The Foes of Our Own Household

By Theodore Roosevelt | Go to book overview

APPENDIX E
THE HUN WITHIN OUR GATES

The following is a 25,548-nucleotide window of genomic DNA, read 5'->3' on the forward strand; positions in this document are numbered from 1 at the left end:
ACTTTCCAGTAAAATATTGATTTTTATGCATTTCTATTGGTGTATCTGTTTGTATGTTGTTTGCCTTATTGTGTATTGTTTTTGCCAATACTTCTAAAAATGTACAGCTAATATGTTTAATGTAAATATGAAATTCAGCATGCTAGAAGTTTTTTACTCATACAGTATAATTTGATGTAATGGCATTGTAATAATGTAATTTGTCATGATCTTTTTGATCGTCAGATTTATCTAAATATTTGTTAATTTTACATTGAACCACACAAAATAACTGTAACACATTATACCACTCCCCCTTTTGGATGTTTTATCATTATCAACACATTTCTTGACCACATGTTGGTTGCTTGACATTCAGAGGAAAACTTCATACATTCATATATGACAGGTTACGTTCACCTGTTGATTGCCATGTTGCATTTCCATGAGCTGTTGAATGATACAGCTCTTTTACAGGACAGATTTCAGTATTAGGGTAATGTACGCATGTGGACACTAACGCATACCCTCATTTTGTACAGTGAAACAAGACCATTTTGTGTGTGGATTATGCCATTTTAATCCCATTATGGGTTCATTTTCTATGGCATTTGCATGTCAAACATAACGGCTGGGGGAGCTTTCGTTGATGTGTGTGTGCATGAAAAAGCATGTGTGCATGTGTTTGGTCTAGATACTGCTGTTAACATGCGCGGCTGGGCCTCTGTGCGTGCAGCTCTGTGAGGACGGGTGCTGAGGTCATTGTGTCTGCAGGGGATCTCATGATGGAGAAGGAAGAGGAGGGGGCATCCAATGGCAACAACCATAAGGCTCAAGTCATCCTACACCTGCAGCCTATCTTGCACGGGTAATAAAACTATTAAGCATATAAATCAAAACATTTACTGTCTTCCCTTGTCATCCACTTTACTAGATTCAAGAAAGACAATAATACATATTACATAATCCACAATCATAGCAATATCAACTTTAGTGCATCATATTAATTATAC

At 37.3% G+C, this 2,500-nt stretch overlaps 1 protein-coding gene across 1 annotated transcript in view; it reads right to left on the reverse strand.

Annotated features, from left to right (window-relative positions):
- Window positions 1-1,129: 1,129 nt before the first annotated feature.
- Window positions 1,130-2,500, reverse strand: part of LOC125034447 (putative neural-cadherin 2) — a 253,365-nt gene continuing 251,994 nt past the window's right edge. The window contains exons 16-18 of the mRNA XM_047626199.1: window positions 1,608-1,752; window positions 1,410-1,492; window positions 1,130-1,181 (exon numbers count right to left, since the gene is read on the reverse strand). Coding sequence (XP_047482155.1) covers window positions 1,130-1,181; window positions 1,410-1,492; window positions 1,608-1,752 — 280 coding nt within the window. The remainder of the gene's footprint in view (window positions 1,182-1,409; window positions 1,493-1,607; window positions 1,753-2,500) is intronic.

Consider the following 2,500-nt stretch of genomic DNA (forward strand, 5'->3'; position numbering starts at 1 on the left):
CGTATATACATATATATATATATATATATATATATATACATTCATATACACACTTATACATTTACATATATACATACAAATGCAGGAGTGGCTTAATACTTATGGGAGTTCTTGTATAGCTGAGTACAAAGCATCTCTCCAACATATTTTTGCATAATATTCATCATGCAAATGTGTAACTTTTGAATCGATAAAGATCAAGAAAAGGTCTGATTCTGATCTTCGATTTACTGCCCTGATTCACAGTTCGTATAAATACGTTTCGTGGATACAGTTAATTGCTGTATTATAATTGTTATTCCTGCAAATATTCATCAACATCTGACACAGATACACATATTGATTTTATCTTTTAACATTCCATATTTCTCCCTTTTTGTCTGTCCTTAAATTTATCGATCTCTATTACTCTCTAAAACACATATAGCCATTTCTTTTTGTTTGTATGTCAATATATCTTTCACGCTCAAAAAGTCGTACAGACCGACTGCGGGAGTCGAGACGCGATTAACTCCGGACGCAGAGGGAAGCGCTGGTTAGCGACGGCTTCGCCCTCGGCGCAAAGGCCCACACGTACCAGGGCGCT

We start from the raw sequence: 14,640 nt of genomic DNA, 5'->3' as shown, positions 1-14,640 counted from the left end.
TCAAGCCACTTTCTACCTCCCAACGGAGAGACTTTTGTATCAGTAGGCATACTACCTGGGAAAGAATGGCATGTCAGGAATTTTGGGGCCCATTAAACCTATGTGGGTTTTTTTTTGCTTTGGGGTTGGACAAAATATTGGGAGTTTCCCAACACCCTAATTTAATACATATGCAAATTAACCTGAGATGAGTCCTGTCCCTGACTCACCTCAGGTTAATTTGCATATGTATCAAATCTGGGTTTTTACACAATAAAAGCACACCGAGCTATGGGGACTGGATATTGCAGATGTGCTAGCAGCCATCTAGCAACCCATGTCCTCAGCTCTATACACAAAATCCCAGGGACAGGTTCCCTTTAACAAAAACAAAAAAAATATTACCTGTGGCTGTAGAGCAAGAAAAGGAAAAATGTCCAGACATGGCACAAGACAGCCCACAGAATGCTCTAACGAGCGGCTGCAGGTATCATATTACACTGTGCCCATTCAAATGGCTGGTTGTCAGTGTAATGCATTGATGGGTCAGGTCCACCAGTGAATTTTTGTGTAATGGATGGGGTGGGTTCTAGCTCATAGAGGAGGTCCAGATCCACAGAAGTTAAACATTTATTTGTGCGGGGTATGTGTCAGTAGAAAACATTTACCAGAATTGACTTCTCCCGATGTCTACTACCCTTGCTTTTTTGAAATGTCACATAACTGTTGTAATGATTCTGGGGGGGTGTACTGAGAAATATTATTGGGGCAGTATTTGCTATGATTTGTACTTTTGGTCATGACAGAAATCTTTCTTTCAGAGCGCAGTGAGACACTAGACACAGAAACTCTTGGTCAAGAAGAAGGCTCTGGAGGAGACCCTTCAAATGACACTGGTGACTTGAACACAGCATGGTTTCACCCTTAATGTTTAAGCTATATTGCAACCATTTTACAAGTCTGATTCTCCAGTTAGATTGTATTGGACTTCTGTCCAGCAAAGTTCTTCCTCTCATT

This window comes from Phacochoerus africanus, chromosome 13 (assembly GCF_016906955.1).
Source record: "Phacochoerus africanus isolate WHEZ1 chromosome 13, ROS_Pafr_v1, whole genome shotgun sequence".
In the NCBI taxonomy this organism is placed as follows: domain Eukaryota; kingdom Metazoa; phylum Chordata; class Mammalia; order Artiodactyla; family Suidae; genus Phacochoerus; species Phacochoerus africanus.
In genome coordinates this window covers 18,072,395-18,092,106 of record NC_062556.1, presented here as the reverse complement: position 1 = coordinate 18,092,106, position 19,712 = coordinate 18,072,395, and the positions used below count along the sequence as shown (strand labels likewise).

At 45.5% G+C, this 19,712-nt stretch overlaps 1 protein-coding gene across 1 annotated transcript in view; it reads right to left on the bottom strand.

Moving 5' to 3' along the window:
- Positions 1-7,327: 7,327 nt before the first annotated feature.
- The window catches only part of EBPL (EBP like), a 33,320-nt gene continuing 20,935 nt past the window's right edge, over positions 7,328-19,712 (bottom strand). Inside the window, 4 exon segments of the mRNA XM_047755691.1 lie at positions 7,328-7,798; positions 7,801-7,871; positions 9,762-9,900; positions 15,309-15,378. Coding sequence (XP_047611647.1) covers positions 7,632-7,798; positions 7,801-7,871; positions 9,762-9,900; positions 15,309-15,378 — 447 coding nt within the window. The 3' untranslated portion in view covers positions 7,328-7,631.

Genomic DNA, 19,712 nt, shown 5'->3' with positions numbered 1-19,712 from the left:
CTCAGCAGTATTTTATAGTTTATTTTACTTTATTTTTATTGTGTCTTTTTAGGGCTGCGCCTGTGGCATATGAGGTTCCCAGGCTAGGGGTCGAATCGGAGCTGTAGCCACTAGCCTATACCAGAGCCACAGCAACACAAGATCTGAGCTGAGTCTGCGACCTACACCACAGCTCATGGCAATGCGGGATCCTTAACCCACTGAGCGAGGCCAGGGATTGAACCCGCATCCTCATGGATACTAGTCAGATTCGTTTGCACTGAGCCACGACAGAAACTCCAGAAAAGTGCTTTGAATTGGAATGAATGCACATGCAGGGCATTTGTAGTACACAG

The Hun within our gates is the worst of the foes of our own household, whether he is the paid or the unpaid agent of Germany. Whether he is pro-German or poses as a pacifist, or a peace-at-any-price man, matters little. He is the enemy of the United States. Senators and Congressmen like Messrs. Stone, La Follette and Maclemore belong in Germany and it is a pity they cannot be sent there, as Vallandigham was sent to the hostile lines by Lincoln during the Civil War. Such men are among the worst of the foes of our own household; and so are the sham philanthropists and sinister agitators and the wealthy creatures without patriotism who support and abet them. Our Government has seemed afraid to grapple with these people. It is permitting thousands of allies of Berlin to sow the seeds of treason and sedition in this country. The I. W. W. boasts its defiance of all law, and many of its members exultingly proclaim that in their war against industry in the United States they are endeavoring to give the Government so much to do that it will have no troops to spare for Europe. Every district where the I. W. W. starts rioting should be placed under martial law, and cleaned up by military methods. The German-language papers carry on a consistent campaign in favor of Germany against England. They should be put out of existence for the period of this war. The Hearst papers, more ably edited than the German sheets, play the Kaiser's game in

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